Protect your most important asset, your brain.
What is Brain stroke?
Brain stroke is a serious condition that crops up when a blood vessel in the brain erupts. In some cases, there may be blockage in the brain nerves too. In either of the cases, the outcome will be a serious disability or death. If a proper treatment is not given then
The signs of a brain stroke are:
- Difficulty in speaking and understanding
- Numbness or Paralysis of face, arm and leg
- Dizziness and imbalance in walking
- Decreased vision in one or both eyes
- Difficulty in swallowing
- Headache, Drowsiness
The principal cause of brain stroke is that the brain does not receive sufficient oxygen or nutrients causing brain cells to perish. To go more specifically, the stroke may stem from an ischemic stroke (blocked artery) or hemorrhagic stroke (leaking out of a blood vessel.
Risk Factors and Complications
The following form a part of risk factors of brain stroke announced by the best neurosurgeon in hyderabad.
- Gender: Stroke occurs in both adolescence and childhood.
- Age: No specific age group is immune to the risk of brain factor as all people of all ages are affected by brain stroke.
- Lifestyle / Medical risk factors: Obesity, Physical inactivity, Binge drinking, Smoking, High cholesterol, Cardiovascular diseases.
- Race African-Americans have a higher risk of stroke than do people of other races.
- Family history of stroke : Family history of diabetes or high blood pressure
Brain stroke has an adverse impact on the lives of people in several ways causing medical complications such as:
- Weakened memory
- Paralysis to hands/legs
- High cholesterol in blood
- Profuse loss of blood
- Inability to check emotional feelings
Tests and Diagnosis
When an individual walks in with stroke symptoms, the first step should be to establish the type of stroke suffered by the patient. At the outset, the doctor will enquire with the patient’s symptoms and past medical history. To confirm the signs of clotting, the patient may be put to physical tests like the blood pressure, in addition to listening to the carotid arteries in the neck and checking the blood vessels at the rear side of the eyes. To know about the precise type of stroke, a range of diagnostic tests are done:
- Blood Test: Blood test is conducted to ascertain how fast the patient’s blood clots, whether the patient suffers from any infection and the extent of levels of chemicals within blood.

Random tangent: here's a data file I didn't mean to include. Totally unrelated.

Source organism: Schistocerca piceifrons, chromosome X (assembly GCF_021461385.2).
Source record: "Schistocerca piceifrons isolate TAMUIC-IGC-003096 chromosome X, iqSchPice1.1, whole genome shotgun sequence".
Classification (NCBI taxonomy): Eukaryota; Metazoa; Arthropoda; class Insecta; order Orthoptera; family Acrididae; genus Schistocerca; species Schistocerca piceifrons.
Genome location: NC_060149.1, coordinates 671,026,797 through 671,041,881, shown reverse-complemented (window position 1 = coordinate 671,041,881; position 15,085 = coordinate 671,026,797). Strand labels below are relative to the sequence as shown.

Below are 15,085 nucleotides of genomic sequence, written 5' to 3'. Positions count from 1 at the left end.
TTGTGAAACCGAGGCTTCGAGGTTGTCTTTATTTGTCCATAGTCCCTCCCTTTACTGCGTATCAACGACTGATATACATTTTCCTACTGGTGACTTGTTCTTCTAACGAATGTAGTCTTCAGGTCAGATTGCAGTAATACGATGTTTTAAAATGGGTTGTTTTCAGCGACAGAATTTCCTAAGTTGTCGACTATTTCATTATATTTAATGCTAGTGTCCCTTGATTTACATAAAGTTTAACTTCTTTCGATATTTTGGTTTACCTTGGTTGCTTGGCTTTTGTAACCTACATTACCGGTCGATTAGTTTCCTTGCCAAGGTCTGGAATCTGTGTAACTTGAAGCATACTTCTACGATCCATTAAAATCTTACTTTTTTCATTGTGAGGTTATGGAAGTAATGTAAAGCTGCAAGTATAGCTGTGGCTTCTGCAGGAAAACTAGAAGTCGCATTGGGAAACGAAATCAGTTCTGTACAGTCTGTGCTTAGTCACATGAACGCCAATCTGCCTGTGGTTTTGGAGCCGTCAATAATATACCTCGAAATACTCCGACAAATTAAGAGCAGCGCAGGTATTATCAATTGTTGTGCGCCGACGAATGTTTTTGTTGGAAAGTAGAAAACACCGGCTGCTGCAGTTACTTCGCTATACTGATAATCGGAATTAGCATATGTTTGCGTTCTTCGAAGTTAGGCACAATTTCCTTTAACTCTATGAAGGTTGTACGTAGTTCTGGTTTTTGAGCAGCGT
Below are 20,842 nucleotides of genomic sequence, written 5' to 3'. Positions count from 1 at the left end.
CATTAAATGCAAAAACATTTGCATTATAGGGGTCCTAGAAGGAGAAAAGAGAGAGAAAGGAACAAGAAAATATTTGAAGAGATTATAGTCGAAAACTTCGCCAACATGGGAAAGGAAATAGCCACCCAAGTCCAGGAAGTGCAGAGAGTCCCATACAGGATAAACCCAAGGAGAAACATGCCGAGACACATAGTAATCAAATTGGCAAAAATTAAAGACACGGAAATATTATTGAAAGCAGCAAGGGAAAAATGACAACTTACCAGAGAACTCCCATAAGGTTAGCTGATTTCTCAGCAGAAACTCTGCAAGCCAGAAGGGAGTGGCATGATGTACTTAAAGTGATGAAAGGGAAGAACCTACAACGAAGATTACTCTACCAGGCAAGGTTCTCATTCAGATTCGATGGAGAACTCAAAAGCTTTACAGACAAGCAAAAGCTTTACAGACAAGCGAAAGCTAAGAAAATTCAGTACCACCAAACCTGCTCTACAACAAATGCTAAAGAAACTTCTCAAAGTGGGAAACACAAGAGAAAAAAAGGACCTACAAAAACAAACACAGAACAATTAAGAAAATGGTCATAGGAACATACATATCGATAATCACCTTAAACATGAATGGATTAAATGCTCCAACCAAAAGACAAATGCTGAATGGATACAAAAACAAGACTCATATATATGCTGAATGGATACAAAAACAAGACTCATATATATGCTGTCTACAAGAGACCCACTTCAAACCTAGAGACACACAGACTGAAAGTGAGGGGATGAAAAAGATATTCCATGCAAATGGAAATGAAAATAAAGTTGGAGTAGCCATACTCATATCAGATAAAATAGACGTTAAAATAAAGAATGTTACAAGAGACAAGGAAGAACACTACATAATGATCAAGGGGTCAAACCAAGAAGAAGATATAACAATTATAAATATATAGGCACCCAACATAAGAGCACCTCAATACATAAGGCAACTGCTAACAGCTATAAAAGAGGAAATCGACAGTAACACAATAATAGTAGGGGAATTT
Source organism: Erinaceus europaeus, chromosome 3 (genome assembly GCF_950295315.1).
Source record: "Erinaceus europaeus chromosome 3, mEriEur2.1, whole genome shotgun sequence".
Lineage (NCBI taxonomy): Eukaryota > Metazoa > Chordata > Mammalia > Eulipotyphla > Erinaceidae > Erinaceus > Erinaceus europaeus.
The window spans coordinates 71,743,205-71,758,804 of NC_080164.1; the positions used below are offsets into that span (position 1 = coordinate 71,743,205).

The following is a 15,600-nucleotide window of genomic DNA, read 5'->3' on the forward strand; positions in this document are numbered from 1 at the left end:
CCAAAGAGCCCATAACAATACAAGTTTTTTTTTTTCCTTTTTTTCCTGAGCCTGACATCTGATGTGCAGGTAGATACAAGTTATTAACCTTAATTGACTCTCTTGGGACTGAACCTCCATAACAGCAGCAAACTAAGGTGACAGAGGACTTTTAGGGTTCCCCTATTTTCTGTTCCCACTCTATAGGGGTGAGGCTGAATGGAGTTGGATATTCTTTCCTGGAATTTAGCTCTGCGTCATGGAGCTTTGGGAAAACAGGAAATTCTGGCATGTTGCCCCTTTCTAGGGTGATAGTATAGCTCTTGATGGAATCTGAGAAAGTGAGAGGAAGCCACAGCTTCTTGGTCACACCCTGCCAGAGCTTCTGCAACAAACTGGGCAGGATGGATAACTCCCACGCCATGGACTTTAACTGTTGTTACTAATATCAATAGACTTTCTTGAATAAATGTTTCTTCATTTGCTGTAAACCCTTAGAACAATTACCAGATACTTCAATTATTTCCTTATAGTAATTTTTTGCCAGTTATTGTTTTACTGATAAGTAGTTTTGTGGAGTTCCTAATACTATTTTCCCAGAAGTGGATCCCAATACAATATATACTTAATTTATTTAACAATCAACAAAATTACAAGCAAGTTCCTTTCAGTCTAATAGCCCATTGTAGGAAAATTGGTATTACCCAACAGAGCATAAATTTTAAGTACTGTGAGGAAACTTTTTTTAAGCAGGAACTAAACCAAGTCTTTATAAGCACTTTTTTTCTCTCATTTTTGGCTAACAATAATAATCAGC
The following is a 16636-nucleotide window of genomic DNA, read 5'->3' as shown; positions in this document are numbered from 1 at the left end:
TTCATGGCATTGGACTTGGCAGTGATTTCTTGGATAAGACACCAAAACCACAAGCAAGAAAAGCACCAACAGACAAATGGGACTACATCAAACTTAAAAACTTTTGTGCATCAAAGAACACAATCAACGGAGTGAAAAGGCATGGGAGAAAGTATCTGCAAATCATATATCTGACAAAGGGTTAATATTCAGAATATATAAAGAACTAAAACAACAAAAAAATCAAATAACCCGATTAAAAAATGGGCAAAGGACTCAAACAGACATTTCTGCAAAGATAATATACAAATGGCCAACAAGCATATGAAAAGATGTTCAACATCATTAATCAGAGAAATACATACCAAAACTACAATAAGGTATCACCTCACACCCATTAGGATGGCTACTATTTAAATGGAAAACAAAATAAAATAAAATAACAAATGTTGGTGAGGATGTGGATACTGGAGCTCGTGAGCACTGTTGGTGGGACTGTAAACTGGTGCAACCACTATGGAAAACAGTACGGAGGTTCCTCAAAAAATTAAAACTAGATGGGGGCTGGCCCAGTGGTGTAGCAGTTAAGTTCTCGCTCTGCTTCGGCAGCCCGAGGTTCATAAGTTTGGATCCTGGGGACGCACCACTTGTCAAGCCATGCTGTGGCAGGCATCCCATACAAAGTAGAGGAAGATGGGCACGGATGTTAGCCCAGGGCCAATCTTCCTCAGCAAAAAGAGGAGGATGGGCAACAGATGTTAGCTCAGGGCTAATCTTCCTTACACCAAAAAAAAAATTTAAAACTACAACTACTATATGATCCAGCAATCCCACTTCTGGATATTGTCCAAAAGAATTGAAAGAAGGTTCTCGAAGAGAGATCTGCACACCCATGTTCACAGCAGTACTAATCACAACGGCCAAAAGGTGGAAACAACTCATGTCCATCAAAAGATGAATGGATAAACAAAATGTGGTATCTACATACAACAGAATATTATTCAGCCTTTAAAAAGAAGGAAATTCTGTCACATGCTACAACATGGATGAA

- CT scan: A range of X-rays can exhibit strokes, hemorrhages and tumors inside the brain.
- Cerebral angiogram: Dyes are sent into the brain’s blood vessels so as to get a comprehensive view of the brain and neck arteries.
- Echocardiogram: An in-depth image of the heart is taken to detect any sources of clots that could have moved to the brain to trigger a stroke.
- Carotid ultrasound: An ultrasound scan will not only reveal the blood flow of the carotid arteries but will check whether there are any plaques exist in the brain.
- MRI scan: Using a combination of magnets and radio waves, pictures related to the organs and structures in the body are created to identify damage to brain cells or changes in brain tissues.
Ischemic stroke: The treatment is centered on reviving sufficient flow of blood to the brain. The treatment commences with administering drugs to the patient to facilitate breaking down the clots and stop further blocks from occurring.
Intravenous injection of tissue plasminogen activator (TPA). Some people can benefit from an injection of a recombinant tissue plasminogen activator (TPA), also called alteplase. An injection of TPA is usually given through a vein in the arm. This potent clot-busting drug needs to be given within 3 to 4.5 hours after stroke symptoms begin if it’s given in the vein.
TPA restores blood flow by dissolving the blood clot causing your stroke, and it may help people who have had strokes recover more fully. Your doctor will consider certain risks, such as potential bleeding in the brain, to determine if TPA is appropriate for you.
Mechanical thrombectomy is indicated for patients with acute ischaemic stroke due to a large artery occlusion in the anterior circulation who can be treated in 24 hours of the time last known to be well, regardless of whether they receive TPA for the same ischemic stroke. It includes the use of catheters to directly deliver (during angiography) a clot-disrupting or a retrieval device to a thromboembolus that is occluding a cerebral artery.
- Hemorrhagic stroke: Treatment focuses on controlling of bleeding, decreasing pressure in brain.